The Competitive Edge

Leighton Adem shares a lesson in Euro nymphing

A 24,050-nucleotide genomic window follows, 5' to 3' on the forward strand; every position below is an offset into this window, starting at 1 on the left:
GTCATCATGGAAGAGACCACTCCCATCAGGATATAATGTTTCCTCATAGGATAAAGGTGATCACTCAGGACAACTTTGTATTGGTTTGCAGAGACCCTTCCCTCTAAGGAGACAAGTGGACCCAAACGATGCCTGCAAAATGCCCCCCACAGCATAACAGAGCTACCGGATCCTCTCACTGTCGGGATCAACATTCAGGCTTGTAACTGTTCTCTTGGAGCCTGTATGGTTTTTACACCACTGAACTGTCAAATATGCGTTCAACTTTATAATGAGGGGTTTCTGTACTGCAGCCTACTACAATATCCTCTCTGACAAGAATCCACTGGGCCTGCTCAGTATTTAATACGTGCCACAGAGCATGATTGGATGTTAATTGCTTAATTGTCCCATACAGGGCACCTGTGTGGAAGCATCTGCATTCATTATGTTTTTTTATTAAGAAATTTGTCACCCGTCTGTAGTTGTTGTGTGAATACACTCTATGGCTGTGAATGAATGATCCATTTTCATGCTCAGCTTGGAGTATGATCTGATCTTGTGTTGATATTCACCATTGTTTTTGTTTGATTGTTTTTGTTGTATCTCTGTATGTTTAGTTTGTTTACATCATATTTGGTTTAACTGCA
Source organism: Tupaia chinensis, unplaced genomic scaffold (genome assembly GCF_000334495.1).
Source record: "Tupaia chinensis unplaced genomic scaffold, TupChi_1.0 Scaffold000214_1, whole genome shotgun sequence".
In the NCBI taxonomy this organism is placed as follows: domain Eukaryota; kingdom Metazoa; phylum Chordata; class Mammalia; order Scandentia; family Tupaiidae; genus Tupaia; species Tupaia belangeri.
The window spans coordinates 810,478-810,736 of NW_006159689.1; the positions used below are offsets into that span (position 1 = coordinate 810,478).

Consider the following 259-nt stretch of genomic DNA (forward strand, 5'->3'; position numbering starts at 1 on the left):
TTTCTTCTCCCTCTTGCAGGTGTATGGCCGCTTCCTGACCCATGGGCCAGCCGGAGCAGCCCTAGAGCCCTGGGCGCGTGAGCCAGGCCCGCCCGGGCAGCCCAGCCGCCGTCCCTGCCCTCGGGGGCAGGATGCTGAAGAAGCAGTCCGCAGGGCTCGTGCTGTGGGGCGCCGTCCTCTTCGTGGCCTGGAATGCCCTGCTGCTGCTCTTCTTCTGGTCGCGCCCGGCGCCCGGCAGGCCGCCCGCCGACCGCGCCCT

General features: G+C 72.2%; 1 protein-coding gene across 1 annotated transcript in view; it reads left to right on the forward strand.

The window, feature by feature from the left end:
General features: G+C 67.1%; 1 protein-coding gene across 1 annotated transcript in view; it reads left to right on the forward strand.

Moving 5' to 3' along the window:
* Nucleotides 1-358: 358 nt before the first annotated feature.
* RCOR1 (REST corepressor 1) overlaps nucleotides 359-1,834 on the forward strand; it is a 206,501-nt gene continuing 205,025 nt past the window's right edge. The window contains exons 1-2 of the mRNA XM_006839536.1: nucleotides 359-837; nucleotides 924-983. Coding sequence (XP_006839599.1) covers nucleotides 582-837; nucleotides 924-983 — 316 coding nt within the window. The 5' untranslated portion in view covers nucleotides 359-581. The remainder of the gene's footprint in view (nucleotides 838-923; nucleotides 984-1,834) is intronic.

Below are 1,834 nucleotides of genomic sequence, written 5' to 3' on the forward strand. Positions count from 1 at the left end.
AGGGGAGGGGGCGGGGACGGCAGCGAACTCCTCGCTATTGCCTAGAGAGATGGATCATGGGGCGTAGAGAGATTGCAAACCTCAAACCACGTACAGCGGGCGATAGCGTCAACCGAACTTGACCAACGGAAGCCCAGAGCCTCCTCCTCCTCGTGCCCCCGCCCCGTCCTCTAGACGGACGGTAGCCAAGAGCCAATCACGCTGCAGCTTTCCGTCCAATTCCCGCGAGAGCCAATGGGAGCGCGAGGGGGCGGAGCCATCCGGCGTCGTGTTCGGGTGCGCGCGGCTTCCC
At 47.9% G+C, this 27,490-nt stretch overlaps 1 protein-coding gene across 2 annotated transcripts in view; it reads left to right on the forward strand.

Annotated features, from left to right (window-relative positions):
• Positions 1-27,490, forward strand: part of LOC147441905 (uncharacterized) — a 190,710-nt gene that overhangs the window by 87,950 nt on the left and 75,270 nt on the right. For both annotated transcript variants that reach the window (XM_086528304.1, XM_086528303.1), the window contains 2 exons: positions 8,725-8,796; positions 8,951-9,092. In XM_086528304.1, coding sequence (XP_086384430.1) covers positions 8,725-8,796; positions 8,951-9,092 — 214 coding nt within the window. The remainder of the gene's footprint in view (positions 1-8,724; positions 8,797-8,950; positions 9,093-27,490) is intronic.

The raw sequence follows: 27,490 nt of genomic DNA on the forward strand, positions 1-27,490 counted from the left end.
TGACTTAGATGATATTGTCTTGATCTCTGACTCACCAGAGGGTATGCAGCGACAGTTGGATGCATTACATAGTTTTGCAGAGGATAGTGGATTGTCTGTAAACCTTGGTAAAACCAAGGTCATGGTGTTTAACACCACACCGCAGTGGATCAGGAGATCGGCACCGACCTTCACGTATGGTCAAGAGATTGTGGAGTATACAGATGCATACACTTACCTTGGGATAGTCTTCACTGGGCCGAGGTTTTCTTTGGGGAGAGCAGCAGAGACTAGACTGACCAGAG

Known by many names reflecting the origins of the technique, Euro nymphing creates controversy and division among fly fishers due to its efficiency in catching fish and its lack of traditional fly line casting. ‘Raking the river’ is a phrase I have often heard used. Competition fly fishers have developed this style of short line nymphing to a fine art since the Czechs, French and other Europeans introduced the technique with great success, winning many a World Championship since adding it to their repertoire. “Yeah but it’s not really fly fishing is it,” I hear many of you say. But fly fishing has been through similar revolutions before. Skues’ popularisation of modern nymphing disrupted traditional dry fly fishing, and the Royal Wulff signalled a transition into attractor patterns, flying in the face of matching the hatch. All were controversial at the time, but they addressed a challenge that fly fishers had been wrestling with either on the water or at the tying bench. My conundrum came from a constant nagging that I never fish deep runs at anywhere near the required depth. Many of my largest fish have been caught on extra long nymph droppers under dries, but I could rarely achieve the length required to reach the bottom, not to mention the obvious drag that was spoiling any hopes of a natural drift. Combine that with one of the first things I learned (most likely from Rob Sloane’s books), that trout do 90% of their feeding below the surface and mostly on nymphs when it comes to streams. And so I finally decided to try Euro nymphing after hearing countless anecdotes of competition fishermen following their punter mates up a stretch already fished and cleaning up! I received a serendipitous invite from Luke Barby, who has competed in the Australian national team, to learn the technique properly and I gladly accepted. TUITION FlyLife has run numerous articles around this technique FL#87, #57 & #34. My interest was in how usable the method might be on my regular Victorian streams as a novice. After less than an hour of tuition, a few hooked trees and generally duff casts, the technique began to come to me. The key is to stop thinking about it like a typical cast and more like a sling or a lob using the weight of the flies and the flex of the rod. In fact for the entire day I rarely had the fly line past the tip of my rod, using only the 18-foot leader. It all came together in a single run of about three feet deep and barely 10 metres long. A nice dead drift, just above the bottom, a subtle stall of the indicator and I had my first fish on the point (bottom) fly. A few drifts later and I hooked my second fish on the dropper nymph in almost the same spot. A few drifts more, going a little deeper into the heart of the run and I had my third fish on the point fly again. A misplaced cast lobbed over an overhanging branch spoiled my chances of more fish from the top of the run. Equipment We used 3-weight nymphing rods of 10 feet or more in length. These dedicated rods have a much softer action, enabling smoother leader-only casting. They provide great sensitivity to feel nymphs on the bottom and for detecting often very subtle takes. The forgiving tips also protect the fine tippets used. Leaders are unique for this method and combine a variety of visibly coloured indicator sections. Check out for the leaders we tried on the day, or if you want to keep it simple try a pre-manufactured nymphing leader. Thin tippet is important in reducing drag and achieving depth quickly. At 7X or 0.10 mm the fluorocarbon tippet is the thinnest I’ve ever used and does require more careful playing of fish. A net is very handy for reducing landing times and potential break-offs. Bring your glasses too. Two flies, one on a short dropper and one on the point is the norm for this method, covering two depths, fly choices and adding weight. You can just start with a single nymph if you want to keep things simple. As a basic rule, 50–70 cm of tippet to your first dropper and 50–70 cm to your point fly is a good place to start, but lengths should be varied based on depth and flow. Flies Competition has broken all the rules in recent times with completely unnatural nymph colours and triggers that catch fish after fish. The most important criteria are density and size of the nymph to match the water fished. I say density rather than weight because a smaller, denser fly has less surface area, allowing it to sink faster. You want the fly to achieve your desired drift depth as quickly as possible. Talking to the experts, the general order of fly choice priority is: density (as a function of size), pattern (imitate or attract), and bead colour (yes, bright pink and orange beads do catch fish). Euro nymphing flies are typically barbless due to their competition heritage. This purportedly assists hook set, but you can fish with standard nymphs too. A #16 tungsten Pheasant Tail flashback will do just fine to start. Casting Casting is the most foreign aspect of the technique and uses more of a slinging action as you have minimal, if any, fly line out. The cast relies on the weight of the nymphs and the flex of the rod for its delivery. The standard casts are an oval or tuck cast and a quick search on the Internet will do a better job of explaining the finer points than I can in words. Use a sideways hook set motion at the end of every drift. This provides insurance in case a fish is following at the very last moment, which is often the case, and tends to release your nymphs directly behind you to more easily begin your next cast. Presentation & Drift Controlling the drift is critical to success. Most competition anglers agree that fly choice is far less important than the way the nymph is presented. Most fish sit low near the streambed, taking advantage of the disturbed slower current and the eddies and pockets associated with stream obstructions such as boulders. Aim to match the speed of the bottom current with your drift. This often means drifting flies slower than the surface appears to be moving. Use a vertical drift for relatively deep water of three feet or more — you want the fly near the bottom as quickly as possible. Try to keep a direct connection between your rod tip and the fly perpendicular to the water. Try to maintain contact with your nymphs throughout the drift. This will enable early detection of a take and allow control over your drift speed and depth. Feel for a gentle tapping of your point fly on the bottom to confirm your depth. Then vary the depth of each drift from there. Use the indicator colours on your leader to determine depth and adjust your rod height to control drift depth. The shallower the water, the lower your rod angle as you lead your rod downstream ahead of the leader and nymph. Cover the water Fish methodically, covering the water nearest you first and working your way up and across. The easiest starting place is to fish the water directly in front of you, using an up and across direction. You can get much closer than you think and fish are more often caught directly adjacent to you where the drift can be most easily managed. Vary your depth with each drift, ensuring you cover multiple depths where a fish might be feeding. Eddies in front of and behind obstacles often have a fish holding in them and the seams between slow and fast water should be covered thoroughly. Drifting from directly upstream back toward you is useful when there are varying currents to manage or in pocket water where you are fishing short seams between boulders. Across and down is also not to be ignored and fish will often take on the swing as the fly begins to rise like an emerging nymph. Catch that fish Set the hook on every stop or depth change of your leader/indicator however small. Don’t ‘strike’, or you’ll snap your 2 lb tippet. You should expect that each stall or bump is a fish, as it often is with this method. Set the hook in the direction of the drift and sideways, rather than a typical ‘trout strike’ upward. You’ll hook more fish and maintain pressure after the take. A low sideways rod is best for playing fish and controlling them to the net. Expect to catch multiple fish from every feature of water. A defined run of only 10 metres in length might hold up to 12 fish or more and with this technique you’re a chance of catching every single one – seriously! As with most forms of fly fishing, a deliberate and thoughtful approach is more fruitful than timid uncertainty. When fishing deep the fish are in good cover and their flight instincts are very subdued, allowing you to literally catch fish at your feet. Don’t be afraid to follow behind other anglers when applying this technique. We fished directly after two dry fly anglers in hopper season, even fishing after each other, and still enticed fish. This makes the technique a great option for pressured water or when near-surface activity is absent. YES, BUT IT’S STILL NOT fly fishing! Call me a heathen, but I will be incorporating the technique and equipment into my existing array of options depending on the situation and conditions. Just like I would change from a 6- to a 4-weight rod for smaller water, when things are quiet on top I’ll grab the nymphing rod for an hour or two and use the right tool for the job. Euro nymphing is a lot of fun, it often catches more fish and teaches you a lot about the importance of the drift, vertical currents and fish lies, which can only be good for your fishing in general. Give it a try. If nothing else it provides a great excuse to buy more fly gear, and who can argue with that logic! Refer to for further details on rods, leader formulas, knots, dropper set-ups, flies and more.